121 Hotel, Nashville
This residential-style hotel is designed particularly with groups in mind. With three floors and 15 guest rooms, plus a penthouse suite, 121 Hotel can be booked by the floor, by the entire hotel or for individual stays. Each floor has a plush living area with full kitchen, as well as a dining/meeting room, lounge, fireplace and balcony terrace. It’s location in the West End is central, just five minutes from downtown and Nashville’s most desired destinations.
This Hyatt Hotels property opens January 2020, in the Navy Yard neighborhood just south of Capitol Hill. The 225 guest rooms, many with river or ballpark views, are awash in natural light, crisp contemporary lines and natural finishes. The hotel offers seven varied spaces with a total of 7,000 sq. ft. for meetings, including a private dining room for up to 24. The dining room is a draw, given that the hotel’s food and beverage are under the helm of acclaimed Danny Meyer’s Union Square Hospitality Group; the signature restaurant is a sister to New York City’s well-known Maialino.
Situated in central Denver, this pop-art hotel is two blocks from 16th Street Mall and a block from Colorado Convention Center. Get the creative juices flowing on 13 themed floors, and choose from suites, standard or hyper-themed rooms—laugh it up in the Knock Knock room or pop champagne in the Chick Flick room. There’s 28,000 sq. ft of adaptable event space, including outdoor terraces, and the setup is designed to put the fun in function: Just try to say “Let’s meet at 5 in the Peek-a-Boo room” with a straight face.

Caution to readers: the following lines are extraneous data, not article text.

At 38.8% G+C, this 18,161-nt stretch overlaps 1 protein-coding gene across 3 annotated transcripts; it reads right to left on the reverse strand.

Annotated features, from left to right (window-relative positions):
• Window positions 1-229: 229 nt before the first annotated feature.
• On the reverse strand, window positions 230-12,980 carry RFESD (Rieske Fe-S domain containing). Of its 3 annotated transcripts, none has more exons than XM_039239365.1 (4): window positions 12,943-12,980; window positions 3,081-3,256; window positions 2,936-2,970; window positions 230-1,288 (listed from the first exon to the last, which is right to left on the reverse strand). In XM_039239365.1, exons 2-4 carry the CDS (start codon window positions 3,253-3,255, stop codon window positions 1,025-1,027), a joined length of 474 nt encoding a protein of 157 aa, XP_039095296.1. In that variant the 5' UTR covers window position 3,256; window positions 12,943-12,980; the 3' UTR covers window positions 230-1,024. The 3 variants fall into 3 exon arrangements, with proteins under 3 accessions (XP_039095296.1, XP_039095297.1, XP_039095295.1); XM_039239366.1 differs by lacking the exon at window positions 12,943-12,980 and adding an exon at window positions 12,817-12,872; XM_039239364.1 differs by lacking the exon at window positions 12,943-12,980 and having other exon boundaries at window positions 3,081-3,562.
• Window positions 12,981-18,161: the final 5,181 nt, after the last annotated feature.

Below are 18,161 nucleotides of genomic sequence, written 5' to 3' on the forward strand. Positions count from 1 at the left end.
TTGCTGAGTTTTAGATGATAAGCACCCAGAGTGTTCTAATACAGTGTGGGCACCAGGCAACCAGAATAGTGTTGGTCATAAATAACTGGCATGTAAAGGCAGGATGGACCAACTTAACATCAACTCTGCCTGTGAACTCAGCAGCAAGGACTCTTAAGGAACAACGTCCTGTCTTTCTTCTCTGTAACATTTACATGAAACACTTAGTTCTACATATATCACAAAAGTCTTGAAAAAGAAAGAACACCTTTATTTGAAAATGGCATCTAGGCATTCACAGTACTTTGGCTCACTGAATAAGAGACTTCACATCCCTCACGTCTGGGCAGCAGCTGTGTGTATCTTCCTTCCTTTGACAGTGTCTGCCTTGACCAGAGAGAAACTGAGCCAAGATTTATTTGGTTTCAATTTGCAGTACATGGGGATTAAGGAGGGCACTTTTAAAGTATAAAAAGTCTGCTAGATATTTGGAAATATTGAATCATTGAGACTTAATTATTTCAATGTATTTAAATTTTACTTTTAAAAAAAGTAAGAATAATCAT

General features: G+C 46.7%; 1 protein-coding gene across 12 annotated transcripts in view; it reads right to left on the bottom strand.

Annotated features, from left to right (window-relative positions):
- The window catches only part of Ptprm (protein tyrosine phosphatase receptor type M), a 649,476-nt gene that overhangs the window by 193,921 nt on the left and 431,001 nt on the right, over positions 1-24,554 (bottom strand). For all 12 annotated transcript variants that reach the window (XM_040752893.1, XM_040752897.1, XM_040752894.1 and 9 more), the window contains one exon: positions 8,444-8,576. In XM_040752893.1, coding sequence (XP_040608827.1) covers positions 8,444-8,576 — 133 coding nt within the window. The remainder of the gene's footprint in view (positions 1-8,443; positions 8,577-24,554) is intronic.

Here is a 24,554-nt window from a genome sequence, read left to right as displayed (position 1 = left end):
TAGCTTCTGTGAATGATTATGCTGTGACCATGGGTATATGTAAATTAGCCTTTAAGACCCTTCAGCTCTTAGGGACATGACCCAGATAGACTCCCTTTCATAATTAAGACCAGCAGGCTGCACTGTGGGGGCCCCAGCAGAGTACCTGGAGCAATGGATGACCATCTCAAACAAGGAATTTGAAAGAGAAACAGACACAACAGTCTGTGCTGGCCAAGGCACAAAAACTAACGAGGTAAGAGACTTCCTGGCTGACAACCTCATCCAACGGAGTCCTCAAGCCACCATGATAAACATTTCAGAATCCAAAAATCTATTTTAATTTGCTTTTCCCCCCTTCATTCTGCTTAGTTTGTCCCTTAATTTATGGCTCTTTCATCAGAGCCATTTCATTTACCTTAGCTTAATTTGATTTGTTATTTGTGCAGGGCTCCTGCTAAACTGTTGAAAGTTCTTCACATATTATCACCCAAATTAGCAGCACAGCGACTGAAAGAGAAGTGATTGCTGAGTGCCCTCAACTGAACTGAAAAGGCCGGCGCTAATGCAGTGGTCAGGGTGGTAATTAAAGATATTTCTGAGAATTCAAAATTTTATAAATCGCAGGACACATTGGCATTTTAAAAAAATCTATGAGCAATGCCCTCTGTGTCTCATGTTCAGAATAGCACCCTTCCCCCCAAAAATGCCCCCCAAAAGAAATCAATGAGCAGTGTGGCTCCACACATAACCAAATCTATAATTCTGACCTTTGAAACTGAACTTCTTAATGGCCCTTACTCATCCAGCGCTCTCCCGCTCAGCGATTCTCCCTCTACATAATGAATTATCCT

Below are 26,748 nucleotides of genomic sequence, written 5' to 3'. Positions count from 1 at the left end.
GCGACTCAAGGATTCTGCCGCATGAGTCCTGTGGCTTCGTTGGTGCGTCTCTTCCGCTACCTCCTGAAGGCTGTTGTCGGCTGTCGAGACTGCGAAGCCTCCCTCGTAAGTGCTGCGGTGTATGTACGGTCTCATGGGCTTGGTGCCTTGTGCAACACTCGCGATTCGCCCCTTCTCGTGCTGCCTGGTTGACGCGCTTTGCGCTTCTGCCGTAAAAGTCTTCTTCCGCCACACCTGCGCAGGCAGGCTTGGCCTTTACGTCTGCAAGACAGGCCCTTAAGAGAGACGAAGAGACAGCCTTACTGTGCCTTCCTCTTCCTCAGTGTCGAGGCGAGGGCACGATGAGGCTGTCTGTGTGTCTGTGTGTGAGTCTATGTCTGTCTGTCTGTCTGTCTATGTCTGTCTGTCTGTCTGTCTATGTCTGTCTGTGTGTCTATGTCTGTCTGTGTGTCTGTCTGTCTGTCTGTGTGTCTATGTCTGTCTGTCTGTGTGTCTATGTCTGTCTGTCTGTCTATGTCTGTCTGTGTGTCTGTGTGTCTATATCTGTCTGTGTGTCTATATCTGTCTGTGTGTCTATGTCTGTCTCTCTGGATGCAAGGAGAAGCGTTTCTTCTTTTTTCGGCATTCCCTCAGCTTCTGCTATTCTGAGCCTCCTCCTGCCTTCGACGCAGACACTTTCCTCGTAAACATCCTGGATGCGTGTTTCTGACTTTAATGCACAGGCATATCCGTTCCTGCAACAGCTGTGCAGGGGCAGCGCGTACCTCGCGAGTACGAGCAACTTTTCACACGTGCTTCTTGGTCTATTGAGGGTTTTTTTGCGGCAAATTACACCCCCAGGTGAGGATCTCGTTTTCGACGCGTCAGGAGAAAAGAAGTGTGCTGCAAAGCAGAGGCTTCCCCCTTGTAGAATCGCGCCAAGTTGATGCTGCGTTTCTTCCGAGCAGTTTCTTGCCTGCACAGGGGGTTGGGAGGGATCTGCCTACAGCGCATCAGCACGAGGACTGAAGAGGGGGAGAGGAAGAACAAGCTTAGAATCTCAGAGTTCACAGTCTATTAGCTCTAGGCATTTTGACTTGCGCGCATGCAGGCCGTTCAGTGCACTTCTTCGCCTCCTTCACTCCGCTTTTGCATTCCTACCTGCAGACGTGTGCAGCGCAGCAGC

Moxy Louisville Downtown, Kentucky
Cropping up statewide with playful and rebellious hospitality, Marriott’s Moxy brand has landed in the Derby city, just blocks from Kentucky Convention Center. You’ll find 11,313 sq. ft. for events, with 110 space-savvy rooms, lightning fast Wi-Fi everywhere—and 24/7 tacos at resident Zombie Taco. As with all Moxys, there’s a comp cocktail on arrival, board games in the “loungey” central bar—and thanks to an explosion of catchy design, the overwhelming urge to take way more selfies than usual.